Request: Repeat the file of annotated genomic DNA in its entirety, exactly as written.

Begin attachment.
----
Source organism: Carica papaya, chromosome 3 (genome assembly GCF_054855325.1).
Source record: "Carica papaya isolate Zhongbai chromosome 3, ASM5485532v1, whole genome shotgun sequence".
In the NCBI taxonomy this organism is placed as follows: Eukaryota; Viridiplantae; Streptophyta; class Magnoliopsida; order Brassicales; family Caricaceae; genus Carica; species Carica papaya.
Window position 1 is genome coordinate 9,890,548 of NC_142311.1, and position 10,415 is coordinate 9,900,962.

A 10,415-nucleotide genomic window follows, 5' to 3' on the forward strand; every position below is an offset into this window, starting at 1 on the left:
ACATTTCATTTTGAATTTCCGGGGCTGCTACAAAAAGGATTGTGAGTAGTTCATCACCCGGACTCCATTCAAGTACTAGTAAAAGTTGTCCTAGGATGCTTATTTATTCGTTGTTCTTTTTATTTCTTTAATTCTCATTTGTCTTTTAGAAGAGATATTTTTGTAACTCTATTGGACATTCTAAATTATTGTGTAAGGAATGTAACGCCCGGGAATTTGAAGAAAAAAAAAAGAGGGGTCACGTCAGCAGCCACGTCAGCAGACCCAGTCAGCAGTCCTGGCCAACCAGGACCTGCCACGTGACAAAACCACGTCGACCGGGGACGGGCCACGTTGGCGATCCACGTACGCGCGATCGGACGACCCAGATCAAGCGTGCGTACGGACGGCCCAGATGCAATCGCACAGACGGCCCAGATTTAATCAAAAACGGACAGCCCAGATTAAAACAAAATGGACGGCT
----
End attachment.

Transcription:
Source organism: Carica papaya, chromosome 3 (genome assembly GCF_054855325.1).
Source record: "Carica papaya isolate Zhongbai chromosome 3, ASM5485532v1, whole genome shotgun sequence".
In the NCBI taxonomy this organism is placed as follows: Eukaryota; Viridiplantae; Streptophyta; class Magnoliopsida; order Brassicales; family Caricaceae; genus Carica; species Carica papaya.
Window position 1 is genome coordinate 9,890,548 of NC_142311.1, and position 10,415 is coordinate 9,900,962.

A 10,415-nucleotide genomic window follows, 5' to 3' on the forward strand; every position below is an offset into this window, starting at 1 on the left:
ACATTTCATTTTGAATTTCCGGGGCTGCTACAAAAAGGATTGTGAGTAGTTCATCACCCGGACTCCATTCAAGTACTAGTAAAAGTTGTCCTAGGATGCTTATTTATTCGTTGTTCTTTTTATTTCTTTAATTCTCATTTGTCTTTTAGAAGAGATATTTTTGTAACTCTATTGGACATTCTAAATTATTGTGTAAGGAATGTAACGCCCGGGAATTTGAAGAAAAAAAAAAGAGGGGTCACGTCAGCAGCCACGTCAGCAGACCCAGTCAGCAGTCCTGGCCAACCAGGACCTGCCACGTGACAAAACCACGTCGACCGGGGACGGGCCACGTTGGCGATCCACGTACGCGCGATCGGACGACCCAGATCAAGCGTGCGTACGGACGGCCCAGATGCAATCGCACAGACGGCCCAGATTTAATCAAAAACGGACAGCCCAGATTAAAACAAAATGGACGGCT